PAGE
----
I have an 18 year old male babysit my daughters (4 and 2.5yo). He is the son of a friend and I've known him since he was 10. I'm hoping his younger brother will want to take over if he goes to uni or stop.

I know our babyitter has done nappies occasionally and was appropriately terrified and disgusted DD2 does 'poo-of-doom's and mentioned that he'll be damn careful with contraception with his girlfriend. (This may be part of the encouragement his parents have for his job). If I had a moment of doubt about my DDs' safety or virtue (and this is what we're talking about) we'd obviouly stop, and report it to authorities.

He's terrific, especially as DD1 will be up late if he has a nap in the day. He's going through our Disney Pixar etc collection with enthusiasm. I think they were playing her ukelele (he plays guitar) last night.

zipzap Tue 30-Apr-13 13:01:47

Do you think he is worried that he will be expected to go and babysit in return rather than you - and that this is something he. does. not. want. to. do.
ever.
ever ever.

Rockinhippy Tue 30-Apr-13 14:05:38

Sounds horribly sexist BUT is there perhaps more to his attitude ??

I ask as I had exactly the same problem over once considering our friends teen DS to babysit out DD - he was adamant there was no way in hell was he letting a teenage boy look after her alone.

He eventually owned up that as a boy himself, both he & his DSIS were abused by a young male babysitter & he doesn't believe a teenage boy is enough in control of his hormones to take that risk with DD - he also went on to say, that he was once a teenage boy himself & as I wasn't, there's no way I could be expected to understand.

I took his word for it & backed down

I have left my older DSs in charge of my DDs on innumerable occasions. And they have baby sat for friends. Often. In fact, one DS is the baby sitter of choice for a friend when he's home from uni because her DD loves him so much she's going to marry him when she grows up (she's 5)

NeoMaxiZoomDweebie Tue 30-Apr-13 14:13:46

Meeting someone's wife a few times is not a good way of ascertaining their true character. Neither is socialising once a week over coffee and trikes.

I don't leave my DC with ANYONE that I couldn't call at 3.00am in a crisis...this means friends of many years' standing and relatives.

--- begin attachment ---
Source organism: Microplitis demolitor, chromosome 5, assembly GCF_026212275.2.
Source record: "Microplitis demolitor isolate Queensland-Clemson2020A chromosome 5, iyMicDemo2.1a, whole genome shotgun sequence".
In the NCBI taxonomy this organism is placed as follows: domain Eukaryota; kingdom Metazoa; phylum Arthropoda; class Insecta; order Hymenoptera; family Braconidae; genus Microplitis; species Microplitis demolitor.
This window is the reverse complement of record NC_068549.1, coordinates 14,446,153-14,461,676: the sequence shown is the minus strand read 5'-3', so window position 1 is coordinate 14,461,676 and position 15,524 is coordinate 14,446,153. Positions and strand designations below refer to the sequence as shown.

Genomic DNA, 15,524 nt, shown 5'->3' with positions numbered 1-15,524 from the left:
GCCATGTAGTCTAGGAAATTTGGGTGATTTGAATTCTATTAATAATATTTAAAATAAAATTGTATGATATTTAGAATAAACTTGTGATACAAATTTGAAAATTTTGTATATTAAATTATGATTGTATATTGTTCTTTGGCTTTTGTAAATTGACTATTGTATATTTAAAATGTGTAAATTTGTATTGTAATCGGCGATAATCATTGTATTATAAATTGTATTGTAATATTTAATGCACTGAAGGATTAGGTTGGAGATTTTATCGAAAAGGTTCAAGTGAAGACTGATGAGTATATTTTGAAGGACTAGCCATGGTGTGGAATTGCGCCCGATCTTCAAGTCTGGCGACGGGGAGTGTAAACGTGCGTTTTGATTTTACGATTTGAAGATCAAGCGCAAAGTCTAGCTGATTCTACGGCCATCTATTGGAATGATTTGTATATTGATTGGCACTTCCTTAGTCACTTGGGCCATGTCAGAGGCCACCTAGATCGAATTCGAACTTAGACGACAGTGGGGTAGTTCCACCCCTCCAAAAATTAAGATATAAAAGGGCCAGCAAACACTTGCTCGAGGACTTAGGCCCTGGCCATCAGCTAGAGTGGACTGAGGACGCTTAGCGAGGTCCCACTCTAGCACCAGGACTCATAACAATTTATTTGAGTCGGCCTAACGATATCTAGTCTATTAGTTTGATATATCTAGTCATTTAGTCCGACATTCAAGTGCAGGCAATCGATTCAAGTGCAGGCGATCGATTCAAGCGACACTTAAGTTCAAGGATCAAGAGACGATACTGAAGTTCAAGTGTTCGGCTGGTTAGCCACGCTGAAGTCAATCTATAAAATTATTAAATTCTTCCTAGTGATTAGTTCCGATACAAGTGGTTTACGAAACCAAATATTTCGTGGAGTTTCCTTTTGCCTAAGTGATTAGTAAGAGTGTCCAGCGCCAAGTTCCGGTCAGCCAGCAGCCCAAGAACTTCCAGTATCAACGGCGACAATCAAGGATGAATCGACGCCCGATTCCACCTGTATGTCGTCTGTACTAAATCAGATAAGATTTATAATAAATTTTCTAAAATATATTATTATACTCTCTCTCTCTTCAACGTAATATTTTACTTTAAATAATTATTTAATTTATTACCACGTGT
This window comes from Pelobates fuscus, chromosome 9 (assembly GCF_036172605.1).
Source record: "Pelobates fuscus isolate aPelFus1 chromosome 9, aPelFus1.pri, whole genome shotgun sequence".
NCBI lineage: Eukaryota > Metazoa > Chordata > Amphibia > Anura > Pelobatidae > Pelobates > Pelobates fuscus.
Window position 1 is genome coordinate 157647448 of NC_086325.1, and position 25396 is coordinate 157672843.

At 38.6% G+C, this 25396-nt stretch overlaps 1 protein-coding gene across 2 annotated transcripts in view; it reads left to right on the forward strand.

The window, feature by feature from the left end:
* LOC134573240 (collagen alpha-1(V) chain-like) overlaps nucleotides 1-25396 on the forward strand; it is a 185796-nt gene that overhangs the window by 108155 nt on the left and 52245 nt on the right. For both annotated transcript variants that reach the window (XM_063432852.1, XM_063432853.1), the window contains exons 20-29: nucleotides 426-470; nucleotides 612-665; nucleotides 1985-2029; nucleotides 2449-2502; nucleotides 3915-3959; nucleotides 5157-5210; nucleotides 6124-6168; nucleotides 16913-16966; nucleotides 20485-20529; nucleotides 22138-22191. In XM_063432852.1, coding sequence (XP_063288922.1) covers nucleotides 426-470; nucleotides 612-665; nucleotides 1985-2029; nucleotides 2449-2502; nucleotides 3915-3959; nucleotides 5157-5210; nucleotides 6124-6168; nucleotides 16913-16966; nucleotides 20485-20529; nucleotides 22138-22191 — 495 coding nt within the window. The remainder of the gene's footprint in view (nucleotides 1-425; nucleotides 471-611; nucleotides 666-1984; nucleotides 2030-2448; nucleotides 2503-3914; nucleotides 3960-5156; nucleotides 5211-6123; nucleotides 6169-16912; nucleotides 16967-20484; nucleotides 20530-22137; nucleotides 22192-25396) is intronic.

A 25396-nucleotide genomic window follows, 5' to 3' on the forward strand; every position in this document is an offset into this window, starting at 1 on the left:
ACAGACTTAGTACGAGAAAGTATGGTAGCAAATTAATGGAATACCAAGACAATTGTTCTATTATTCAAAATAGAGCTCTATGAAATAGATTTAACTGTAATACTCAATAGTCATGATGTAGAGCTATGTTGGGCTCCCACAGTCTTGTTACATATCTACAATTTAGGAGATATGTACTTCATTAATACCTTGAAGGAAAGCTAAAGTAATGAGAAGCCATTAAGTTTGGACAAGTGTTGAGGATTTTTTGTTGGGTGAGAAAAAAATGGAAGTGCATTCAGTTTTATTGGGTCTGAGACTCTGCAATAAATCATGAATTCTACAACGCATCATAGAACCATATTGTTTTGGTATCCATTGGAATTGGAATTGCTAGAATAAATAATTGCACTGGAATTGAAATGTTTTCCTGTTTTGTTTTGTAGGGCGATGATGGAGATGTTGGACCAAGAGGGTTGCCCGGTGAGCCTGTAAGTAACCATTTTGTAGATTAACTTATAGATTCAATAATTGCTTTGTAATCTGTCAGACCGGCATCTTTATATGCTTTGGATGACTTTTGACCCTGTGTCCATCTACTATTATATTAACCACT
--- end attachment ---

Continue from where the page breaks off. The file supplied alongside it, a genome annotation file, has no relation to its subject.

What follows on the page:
Yes this leaves us with only about five people to call on for babysitting duties but if you ask me a night out isn't worth the risk.

Children are more or less defenseless until the age of about 12 and even then they're weak as hell when faced with a wrong'un.

fishybits Tue 30-Apr-13 14:13:57

Our regular babysitter is male. It has never occurred to me that his gender might be an issue.

It's very sad the way some minds work.

Rockinhippy Tue 30-Apr-13 14:14:44

I should add, I don't think YABU at all, but maybe there's more to your DHs reasoning, bar our gay friends & his best mate who DH knows inside out & happily trusts with DD, DH absolutely won't budge, but at least now I understand why, so I accept it as okay

Iggi101 Tue 30-Apr-13 14:15:25

Elfycat I think "virtue" in this context is an old-fashioned term and quite offensive. Children do not become any less virtuous by reason of having been abused.

NicholasTeakozy Tue 30-Apr-13 14:25:07

One of my first ever jobs was at a nursery. It was only ever men that questioned my presence there, but after a few days they all, without exception, agreed that the children were better off for there being a man, even one in his late teens, as a member of staff.

TBH, it is men like your husband who discourage other men from working with children, and I think that's pretty sad.

chrome100 Tue 30-Apr-13 14:28:30

By the way, and as an aside, I really dislike this notion that men do all the fun, physical stuff as carers whilst women sit around and do craft. I used to be a nanny and was always playing rough and tumble. I think it's an insulting throw back to suggest otherwise.

RunRabbit Tue 30-Apr-13 16:25:14

Your H is BU.

What's his problem? Is babysitting beneath a man or are all men potential pedophiles? hmm

exoticfruits Tue 30-Apr-13 16:32:03

Babysitters should only be used through an agency or family or close friends. Don't go around asking Dads OR Mums from playgroup! He could be anyone.

Rubbish!
I always belonged to babysitting circles -they were neighbours and we took turns in having the book.
My DS also used to babysit as a teenager-it is highly unfair if a 17yr old girl can sit but a 17yr old boy in dangerous. The people using him knew our family-they were friends but not |close friends.
People complain that women get the childcare and men don't and it is hardly surprising when people are immediately suspicious.

Iggi101 Tue 30-Apr-13 16:32:33

Everyone (male and female) is a potential paedophile, surely! (And murderer etc). We all have the "potential".

Iggi101 Tue 30-Apr-13 16:35:42

That was to runrabbit

I suppose more important is raising children (if old enough) who feel able to tell what makes them uncomfortable and know to tell you about it - ie won't be convinced to keep a secret. Then they will talk to you about inappropriate behaviour from anyone, babysitter, friend or relative.

I'm really shocked and saddened by this thread and the amount if Neanderthal men that there are in the 21st century.

elfycat Tue 30-Apr-13 16:39:54